Categories
All Posts Recipes

Rosé Isn’t Just For Drinking

With just five ingredients and a quick freezer detour, this refreshing sorbet is ready to go. Raspberries and lemon add just enough tartness, while rosé lends boozy depth. What better way is there to use up the last dregs of a bottle?

Get the recipe:

Print
clock clock iconcutlery cutlery iconflag flag iconfolder folder iconinstagram instagram iconpinterest pinterest iconfacebook facebook iconprint print iconsquares squares iconheart heart iconheart solid heart solid icon

Frozen Rosé Sorbet

  • Author: Misfits Market

Ingredients

Scale
  • ¾ cup water
  • ¾ cup granulated sugar
  • 3 cups raspberries
  • 1 tablespoon lemon juice
  • ¾ cup rosé

Instructions

  1. In a small saucepan, bring water and sugar to a boil. Reduce heat and simmer until sugar has dissolved. Remove from heat and let cool completely.
  2. In a blender or food processor, blitz raspberries until smooth. Strain into a fine mesh strainer over a medium bowl to remove seeds.
  3. Add cooled simple syrup, lemon juice, and rosé into the bowl with raspberry puree. Whisk to combine.
  4. Transfer sorbet mixture into a metal loaf or cake pan, tap the bottom of the pan on the counter a few times to pop any air bubbles, cover with plastic wrap, then freeze for at least 4 hours until firm, or overnight.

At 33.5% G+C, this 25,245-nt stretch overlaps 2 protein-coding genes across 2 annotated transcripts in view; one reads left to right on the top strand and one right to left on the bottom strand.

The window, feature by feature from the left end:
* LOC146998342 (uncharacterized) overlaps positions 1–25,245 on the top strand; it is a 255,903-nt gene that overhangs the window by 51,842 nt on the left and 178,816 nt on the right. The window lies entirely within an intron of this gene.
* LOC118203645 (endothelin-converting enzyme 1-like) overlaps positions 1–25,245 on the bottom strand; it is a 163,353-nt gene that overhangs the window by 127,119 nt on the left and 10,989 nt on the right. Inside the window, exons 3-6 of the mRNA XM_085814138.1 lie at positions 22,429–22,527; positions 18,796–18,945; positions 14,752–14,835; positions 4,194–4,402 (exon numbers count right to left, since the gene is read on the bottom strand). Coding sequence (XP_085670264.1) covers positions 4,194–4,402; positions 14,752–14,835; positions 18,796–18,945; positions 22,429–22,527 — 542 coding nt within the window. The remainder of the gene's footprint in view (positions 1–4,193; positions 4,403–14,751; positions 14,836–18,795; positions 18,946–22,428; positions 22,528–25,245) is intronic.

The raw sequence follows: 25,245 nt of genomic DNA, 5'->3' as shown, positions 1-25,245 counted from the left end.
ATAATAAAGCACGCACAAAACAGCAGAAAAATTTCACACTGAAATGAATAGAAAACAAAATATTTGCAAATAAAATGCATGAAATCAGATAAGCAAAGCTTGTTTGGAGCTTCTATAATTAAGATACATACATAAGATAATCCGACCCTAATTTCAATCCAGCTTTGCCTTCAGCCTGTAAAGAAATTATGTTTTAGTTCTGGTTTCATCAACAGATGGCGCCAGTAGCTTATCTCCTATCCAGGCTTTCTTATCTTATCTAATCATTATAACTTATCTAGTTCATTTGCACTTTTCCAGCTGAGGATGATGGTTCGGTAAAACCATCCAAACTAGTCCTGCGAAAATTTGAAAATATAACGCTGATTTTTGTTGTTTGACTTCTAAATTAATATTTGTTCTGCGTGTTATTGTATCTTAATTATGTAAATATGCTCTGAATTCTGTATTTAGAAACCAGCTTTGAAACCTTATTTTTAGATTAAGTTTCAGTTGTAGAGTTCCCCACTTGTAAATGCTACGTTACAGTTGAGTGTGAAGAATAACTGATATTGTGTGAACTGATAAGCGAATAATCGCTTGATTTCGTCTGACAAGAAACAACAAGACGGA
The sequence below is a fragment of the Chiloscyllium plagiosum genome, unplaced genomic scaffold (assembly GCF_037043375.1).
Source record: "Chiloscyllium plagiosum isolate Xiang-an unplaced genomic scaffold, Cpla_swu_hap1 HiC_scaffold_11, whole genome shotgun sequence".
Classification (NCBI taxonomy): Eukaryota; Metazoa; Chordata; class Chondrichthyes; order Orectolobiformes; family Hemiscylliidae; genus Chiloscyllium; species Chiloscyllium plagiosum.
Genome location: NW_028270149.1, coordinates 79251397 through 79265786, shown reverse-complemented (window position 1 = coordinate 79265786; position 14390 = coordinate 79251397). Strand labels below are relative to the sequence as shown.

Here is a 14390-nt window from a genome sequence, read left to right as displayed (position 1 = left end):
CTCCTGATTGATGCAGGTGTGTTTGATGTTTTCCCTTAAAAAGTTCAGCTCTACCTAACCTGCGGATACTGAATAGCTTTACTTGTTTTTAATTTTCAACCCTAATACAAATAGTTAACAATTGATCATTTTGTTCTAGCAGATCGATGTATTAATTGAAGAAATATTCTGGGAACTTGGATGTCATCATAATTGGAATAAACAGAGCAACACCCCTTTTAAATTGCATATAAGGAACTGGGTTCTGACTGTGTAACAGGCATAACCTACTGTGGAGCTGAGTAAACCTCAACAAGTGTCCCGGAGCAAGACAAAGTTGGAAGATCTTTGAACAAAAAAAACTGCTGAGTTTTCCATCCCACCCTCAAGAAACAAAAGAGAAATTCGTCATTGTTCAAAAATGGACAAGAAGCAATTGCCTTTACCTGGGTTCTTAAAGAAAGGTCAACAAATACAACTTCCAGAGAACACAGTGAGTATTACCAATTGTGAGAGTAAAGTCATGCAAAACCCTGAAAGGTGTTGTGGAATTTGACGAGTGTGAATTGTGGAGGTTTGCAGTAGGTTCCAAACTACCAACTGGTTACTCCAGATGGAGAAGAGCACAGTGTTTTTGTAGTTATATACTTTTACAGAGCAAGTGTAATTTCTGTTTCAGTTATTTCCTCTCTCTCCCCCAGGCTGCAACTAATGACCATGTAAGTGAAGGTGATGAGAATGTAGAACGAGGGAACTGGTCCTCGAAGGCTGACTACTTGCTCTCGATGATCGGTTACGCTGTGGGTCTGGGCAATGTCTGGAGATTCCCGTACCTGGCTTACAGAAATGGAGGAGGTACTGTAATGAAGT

5. Let sit for a few minutes before serving.

Want more? Read on:

Gingery Pom-Cran Cocktail

Rosemary, Ginger, and Apple Sangria

A Refreshing Celery Slushie

Is rosé a sweet or dry wine??

Rosé wine is made with red wine grapes, so it varies in flavor and sweetness much like any bottle of red. Older rosés made in Europe tend to be on the drier side, while newer varieties made in non-European countries are sweeter. Of course, winemakers like to put their own personal touch on their wines, so rosés will vary depending on the maker. The soil and weather the grapes are exposed to will also make a difference in the dryness or sweetness of your wine.